Third, Jersey should open up further to scrutiny. It should:

  • urgently publish its beneficial ownership registry, and not just in 2023;
  • demand beneficial ownership definitions should include any individual who directly or indirectly owns or controls at least one share, regardless if listed or unlisted;
  • publish all legal owners online even if they own less than 1% of shares immediately, and not only once a year;
  • publish annual financial statements of all companies incorporated in Jersey.
  • Publish details of the directors of all companies

Russell Howard Stops Show Because of Audience Filming, But Alex Bellfield Blames Dawn Butler

Published by Anonymous (not verified) on Sat, 15/08/2020 - 7:04pm in

This is in itself an inconsequential story, but I’m putting it up here because it shows how desperate the Tory media and their baying public are to smear Dawn Butler. Alex Bellfield is the host of some kind of small, independent radio show, ‘Celebrity Radio’, and puts videos of some of them and his rants up on YouTube. It’s bog-standard, Tory right-wing stuff – disabled people are scrounging off the state, Cressida Dick and Sadiq Khan are personally responsible for the crime wave in London because they’re too soft on Blacks because of fears of racism, Labour did nothing about the Asian sweatshops in Bradford and the rest. The other day he took it upon himself to post up a 2-3 minute long opinion piece linking Russell Howard stopping a show with Dawn Butler filming the police as she was stopped while driving.

I can’t say that Russell Howard is one of my favourite TV comedians, despite the fact that he comes from Keynsham. It’s a small town between Bristol and Bath, just down the road from me in south Bristol. Some of its simply because I don’t find some of the jokes funny, and some of its because, as someone from Bristol, I’m not so keen on some of jokes about people from my fair city. But I don’t hate him or his show. It’s just not something I’m particularly keen on.

According to Bellfield, Howard had stopped one of his gigs that week and walked off stage after an audience member stood up and started filming him on their mobile or whatever. Bellfield didn’t blame Howard for doing this, and went after millennials instead. More Tory rubbish – they hate millennials because they’re all left-wing, entitled, SJW ‘snowflakes’. But this time it was because, he decided, millennials can’t simply enjoy actually being present in the moment at a gig or an event. They have to film it to show they were there. And so the audience member showed their ignorance, and Howard walked out.

This is actually fair comment on the attitude of a number of people, but it began long before the millennials. At the Cheltenham Literary Festival back in the 1990s I remember the organisers telling the audience that they were not allowed to film. I think some venues actually check your bags to make sure that you aren’t carrying filming or recording equipment. This was slightly before mobile phones, when it was digital cameras. I think it’s not just a case of bad manners, but there are also copyright issues involved.

Bellfield didn’t blame Howard for stopping his show, because, as he went on, it was somehow Dawn Butler’s fault. She was encouraging and enabling all these rude millennials filming where they shouldn’t, because she had filmed the cops as they stopped her on a ‘stop and search’. And it’s a good job she did, because the Tory lies about her have been coming thick and fast. You only have to look at some of the rumours Zelo Street has dispatched in his articles debunking them. Like she had a White passenger with her – she didn’t – or she deliberately flipped the video to make the police look bad, which she didn’t either.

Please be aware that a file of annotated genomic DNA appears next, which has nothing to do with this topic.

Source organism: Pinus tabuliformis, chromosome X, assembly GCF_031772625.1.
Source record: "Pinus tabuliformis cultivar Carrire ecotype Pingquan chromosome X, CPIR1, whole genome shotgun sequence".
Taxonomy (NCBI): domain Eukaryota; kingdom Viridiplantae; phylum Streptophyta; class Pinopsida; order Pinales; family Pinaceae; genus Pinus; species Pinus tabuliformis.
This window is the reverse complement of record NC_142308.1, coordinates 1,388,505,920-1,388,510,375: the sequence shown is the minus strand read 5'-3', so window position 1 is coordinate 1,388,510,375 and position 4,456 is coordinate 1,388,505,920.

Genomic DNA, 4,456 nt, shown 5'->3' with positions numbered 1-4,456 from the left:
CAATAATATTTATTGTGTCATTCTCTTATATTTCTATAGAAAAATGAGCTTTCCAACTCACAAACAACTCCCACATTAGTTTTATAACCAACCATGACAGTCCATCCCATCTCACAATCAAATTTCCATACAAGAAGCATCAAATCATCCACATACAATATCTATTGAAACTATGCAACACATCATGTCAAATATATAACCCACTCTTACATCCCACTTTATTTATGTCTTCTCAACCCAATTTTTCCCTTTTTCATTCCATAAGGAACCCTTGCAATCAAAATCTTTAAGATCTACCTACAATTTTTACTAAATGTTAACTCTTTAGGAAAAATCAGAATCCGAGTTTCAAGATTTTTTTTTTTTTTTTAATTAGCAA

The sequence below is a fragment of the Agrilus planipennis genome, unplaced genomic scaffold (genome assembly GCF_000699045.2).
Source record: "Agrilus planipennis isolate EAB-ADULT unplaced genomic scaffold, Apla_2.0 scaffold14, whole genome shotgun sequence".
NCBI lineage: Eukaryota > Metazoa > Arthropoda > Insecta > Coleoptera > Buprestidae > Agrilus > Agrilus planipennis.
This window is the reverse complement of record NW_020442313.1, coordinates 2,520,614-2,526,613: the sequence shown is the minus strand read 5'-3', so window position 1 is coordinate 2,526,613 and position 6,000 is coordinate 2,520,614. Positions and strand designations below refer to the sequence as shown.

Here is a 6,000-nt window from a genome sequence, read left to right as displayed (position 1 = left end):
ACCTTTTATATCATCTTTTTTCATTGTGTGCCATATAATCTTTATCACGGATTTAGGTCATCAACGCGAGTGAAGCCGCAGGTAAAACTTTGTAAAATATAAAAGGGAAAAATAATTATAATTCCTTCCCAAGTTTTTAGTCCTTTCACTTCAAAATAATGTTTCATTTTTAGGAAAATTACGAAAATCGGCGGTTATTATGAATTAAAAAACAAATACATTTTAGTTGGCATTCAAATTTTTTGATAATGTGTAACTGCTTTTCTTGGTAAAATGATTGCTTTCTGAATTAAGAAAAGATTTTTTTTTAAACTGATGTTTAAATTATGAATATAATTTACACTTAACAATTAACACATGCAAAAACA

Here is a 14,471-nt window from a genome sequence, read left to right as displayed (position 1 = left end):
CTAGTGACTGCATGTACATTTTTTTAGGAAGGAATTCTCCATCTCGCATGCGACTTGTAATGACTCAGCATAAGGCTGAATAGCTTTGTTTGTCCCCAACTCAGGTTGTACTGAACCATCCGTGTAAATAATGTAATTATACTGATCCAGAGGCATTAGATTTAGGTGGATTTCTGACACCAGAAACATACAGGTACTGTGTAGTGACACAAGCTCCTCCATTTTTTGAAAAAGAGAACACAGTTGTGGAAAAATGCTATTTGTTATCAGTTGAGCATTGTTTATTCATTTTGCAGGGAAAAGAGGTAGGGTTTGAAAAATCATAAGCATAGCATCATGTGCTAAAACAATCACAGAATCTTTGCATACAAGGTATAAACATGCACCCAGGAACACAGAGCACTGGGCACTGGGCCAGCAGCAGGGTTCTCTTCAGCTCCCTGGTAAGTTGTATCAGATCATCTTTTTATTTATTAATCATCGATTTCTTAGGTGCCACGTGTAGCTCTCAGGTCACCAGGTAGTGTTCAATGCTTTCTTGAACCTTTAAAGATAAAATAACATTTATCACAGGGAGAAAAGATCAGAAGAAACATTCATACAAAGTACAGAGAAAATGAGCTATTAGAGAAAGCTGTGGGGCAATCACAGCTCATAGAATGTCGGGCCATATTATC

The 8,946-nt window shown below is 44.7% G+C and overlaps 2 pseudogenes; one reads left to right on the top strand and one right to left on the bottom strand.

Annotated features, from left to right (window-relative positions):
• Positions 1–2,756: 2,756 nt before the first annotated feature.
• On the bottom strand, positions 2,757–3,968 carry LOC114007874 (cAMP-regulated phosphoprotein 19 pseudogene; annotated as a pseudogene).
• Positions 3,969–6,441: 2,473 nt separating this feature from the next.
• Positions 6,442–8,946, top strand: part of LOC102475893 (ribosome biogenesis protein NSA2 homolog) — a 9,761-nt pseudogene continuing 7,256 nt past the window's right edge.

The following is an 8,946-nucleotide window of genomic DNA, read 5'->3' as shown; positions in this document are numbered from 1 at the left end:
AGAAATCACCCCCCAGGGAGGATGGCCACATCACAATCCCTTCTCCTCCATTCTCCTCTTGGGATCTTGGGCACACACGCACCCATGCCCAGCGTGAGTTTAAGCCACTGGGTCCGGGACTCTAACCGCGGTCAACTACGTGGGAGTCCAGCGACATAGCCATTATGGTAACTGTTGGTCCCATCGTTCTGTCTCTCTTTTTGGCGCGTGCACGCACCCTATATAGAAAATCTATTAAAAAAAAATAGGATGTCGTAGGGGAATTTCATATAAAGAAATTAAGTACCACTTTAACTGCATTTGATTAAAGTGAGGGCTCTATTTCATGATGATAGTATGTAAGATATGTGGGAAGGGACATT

Dawn Butler is another politico about whom I have strong reservations. She’s intelligent, passionate and a good speaker. I saw her at the hustings for the Labour party deputy leadership. As a woman of colour, she’s obviously very keen on stamping out racism. My problem was that she might be too keen. We’ve already had a witch hunt in the Labour party using anti-Semitism as a purge against the left and critics of Israel. There was Rebecca Long-Bailey demanding similar action against critics of the radical Trans movement. And I remember some of the antics of Bernie Grant down at Brent council in the 1980s. Grant had a rigidly inflexible attitude to racism, which he found everywhere. Decent people, who weren’t racist at all were accused, and books purged from schools and libraries which he and coterie considered racist, but which it could be argued were no such thing. This angered other members of the left, and Martin Barks made a sharp attack on this censorship in his book Comics: Ideology, Power and the Critics, which takes a sharp aim at the way critics of the funny papers have attacked them from both the left and right. I was afraid Butler would start something similar in the Labour party.

Now it’s clear that she’s right about the rampant racism. It’s by the Blairites, who were bullying Black MPs and activists, including – no surprise! – Diane Abbott. And they’re determined not to go the way they treated those they’ve falsely smeared, because they’re being vilely smeared themselves and have expensive lawyers. As Mike and the others have said, if they’re so sure they’re being misquoted, then they should release the full text of what they said to show otherwise. And definitely not try to have any investigation into them suppressed.